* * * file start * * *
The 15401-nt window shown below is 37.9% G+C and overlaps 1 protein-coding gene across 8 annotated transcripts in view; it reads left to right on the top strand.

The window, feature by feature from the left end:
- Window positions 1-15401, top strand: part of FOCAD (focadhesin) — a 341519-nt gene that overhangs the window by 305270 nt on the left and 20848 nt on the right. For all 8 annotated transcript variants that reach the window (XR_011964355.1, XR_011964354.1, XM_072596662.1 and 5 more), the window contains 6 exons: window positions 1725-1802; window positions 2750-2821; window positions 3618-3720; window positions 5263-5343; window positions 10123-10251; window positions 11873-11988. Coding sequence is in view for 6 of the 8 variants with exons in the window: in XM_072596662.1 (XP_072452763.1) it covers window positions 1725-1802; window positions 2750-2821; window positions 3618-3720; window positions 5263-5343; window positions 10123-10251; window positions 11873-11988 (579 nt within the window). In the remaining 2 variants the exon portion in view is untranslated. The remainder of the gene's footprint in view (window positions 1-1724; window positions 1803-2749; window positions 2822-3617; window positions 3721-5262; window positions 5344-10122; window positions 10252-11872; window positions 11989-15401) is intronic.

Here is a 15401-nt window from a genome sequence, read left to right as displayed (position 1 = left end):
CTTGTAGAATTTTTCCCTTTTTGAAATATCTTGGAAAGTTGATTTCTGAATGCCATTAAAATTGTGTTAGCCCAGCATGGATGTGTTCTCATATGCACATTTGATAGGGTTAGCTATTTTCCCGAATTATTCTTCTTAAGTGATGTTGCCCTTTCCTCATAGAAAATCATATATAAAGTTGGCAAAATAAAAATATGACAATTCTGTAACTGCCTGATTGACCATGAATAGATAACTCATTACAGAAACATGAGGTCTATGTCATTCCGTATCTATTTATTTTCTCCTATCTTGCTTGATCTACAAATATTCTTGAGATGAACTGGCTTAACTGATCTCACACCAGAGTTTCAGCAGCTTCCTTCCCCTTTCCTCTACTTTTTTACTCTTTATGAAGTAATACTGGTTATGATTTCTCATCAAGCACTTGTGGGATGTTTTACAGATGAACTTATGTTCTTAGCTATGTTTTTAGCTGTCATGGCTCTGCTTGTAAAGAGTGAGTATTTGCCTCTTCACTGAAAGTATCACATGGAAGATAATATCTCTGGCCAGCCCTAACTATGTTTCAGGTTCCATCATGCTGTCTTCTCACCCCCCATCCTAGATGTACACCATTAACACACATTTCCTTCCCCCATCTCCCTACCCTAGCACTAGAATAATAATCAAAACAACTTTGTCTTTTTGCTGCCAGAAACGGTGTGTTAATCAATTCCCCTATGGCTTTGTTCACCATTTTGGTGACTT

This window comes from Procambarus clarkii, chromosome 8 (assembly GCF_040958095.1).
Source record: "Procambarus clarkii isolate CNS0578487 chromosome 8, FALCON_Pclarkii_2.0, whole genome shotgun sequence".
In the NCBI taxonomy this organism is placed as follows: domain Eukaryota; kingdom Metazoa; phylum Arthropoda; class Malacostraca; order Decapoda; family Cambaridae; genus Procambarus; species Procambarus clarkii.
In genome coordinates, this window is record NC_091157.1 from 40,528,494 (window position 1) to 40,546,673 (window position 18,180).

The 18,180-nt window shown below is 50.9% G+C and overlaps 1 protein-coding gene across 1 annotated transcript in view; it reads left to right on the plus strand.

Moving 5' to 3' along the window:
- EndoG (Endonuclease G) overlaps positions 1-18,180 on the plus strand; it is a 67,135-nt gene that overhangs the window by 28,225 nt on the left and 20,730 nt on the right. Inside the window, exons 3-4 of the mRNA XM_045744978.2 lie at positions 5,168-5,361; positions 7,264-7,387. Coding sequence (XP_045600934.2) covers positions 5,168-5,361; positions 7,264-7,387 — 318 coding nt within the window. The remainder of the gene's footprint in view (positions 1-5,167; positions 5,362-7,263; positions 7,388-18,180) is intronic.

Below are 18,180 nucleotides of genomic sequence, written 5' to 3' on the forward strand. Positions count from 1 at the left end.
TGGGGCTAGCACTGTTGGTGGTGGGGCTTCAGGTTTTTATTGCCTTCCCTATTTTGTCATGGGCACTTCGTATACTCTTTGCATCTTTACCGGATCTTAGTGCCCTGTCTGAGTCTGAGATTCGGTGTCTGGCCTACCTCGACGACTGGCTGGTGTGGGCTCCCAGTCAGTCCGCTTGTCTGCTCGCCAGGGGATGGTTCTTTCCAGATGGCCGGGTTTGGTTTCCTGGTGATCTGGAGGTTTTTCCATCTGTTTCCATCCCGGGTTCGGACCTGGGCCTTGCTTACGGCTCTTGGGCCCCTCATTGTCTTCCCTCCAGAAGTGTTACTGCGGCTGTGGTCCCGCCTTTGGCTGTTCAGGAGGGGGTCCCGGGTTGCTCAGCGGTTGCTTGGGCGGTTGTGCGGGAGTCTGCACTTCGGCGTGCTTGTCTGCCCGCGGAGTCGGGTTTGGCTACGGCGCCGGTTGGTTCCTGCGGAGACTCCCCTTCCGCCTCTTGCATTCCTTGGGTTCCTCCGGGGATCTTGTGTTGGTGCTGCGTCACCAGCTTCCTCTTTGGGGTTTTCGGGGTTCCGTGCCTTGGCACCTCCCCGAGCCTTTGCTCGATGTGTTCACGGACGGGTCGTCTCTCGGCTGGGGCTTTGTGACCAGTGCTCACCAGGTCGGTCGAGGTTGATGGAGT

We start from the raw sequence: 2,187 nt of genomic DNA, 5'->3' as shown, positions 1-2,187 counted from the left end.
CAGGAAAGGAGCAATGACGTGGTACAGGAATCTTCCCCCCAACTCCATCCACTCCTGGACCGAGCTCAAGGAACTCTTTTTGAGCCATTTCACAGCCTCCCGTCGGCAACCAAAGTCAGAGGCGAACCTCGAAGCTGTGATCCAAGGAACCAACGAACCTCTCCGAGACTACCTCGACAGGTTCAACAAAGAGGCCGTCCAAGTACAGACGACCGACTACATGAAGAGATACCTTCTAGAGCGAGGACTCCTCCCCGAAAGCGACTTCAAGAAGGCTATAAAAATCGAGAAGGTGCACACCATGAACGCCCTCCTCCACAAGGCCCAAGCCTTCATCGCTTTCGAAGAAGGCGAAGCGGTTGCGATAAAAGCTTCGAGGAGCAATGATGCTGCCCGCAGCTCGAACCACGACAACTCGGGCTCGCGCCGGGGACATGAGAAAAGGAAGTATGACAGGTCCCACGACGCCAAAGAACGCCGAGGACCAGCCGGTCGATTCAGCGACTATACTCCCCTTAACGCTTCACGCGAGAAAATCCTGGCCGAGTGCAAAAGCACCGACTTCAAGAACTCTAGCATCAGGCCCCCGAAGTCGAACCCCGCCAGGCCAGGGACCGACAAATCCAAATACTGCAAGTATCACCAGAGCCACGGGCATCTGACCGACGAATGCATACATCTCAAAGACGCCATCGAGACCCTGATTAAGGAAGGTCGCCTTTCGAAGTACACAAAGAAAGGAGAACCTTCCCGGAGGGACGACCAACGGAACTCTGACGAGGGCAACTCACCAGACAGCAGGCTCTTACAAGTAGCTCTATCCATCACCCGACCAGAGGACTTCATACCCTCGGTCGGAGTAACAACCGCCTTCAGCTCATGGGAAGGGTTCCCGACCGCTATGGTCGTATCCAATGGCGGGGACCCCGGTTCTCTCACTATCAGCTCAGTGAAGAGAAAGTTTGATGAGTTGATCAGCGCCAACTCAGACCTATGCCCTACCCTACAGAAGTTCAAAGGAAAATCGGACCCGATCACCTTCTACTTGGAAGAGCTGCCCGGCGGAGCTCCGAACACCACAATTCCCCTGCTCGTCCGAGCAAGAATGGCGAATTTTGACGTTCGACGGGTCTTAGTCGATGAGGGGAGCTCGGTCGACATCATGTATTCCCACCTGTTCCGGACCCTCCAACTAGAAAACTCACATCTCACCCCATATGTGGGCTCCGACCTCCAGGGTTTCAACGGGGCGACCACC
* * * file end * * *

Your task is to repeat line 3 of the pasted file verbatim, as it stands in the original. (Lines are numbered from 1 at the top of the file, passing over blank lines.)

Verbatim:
- Window positions 1-15401, top strand: part of FOCAD (focadhesin) — a 341519-nt gene that overhangs the window by 305270 nt on the left and 20848 nt on the right. For all 8 annotated transcript variants that reach the window (XR_011964355.1, XR_011964354.1, XM_072596662.1 and 5 more), the window contains 6 exons: window positions 1725-1802; window positions 2750-2821; window positions 3618-3720; window positions 5263-5343; window positions 10123-10251; window positions 11873-11988. Coding sequence is in view for 6 of the 8 variants with exons in the window: in XM_072596662.1 (XP_072452763.1) it covers window positions 1725-1802; window positions 2750-2821; window positions 3618-3720; window positions 5263-5343; window positions 10123-10251; window positions 11873-11988 (579 nt within the window). In the remaining 2 variants the exon portion in view is untranslated. The remainder of the gene's footprint in view (window positions 1-1724; window positions 1803-2749; window positions 2822-3617; window positions 3721-5262; window positions 5344-10122; window positions 10252-11872; window positions 11989-15401) is intronic.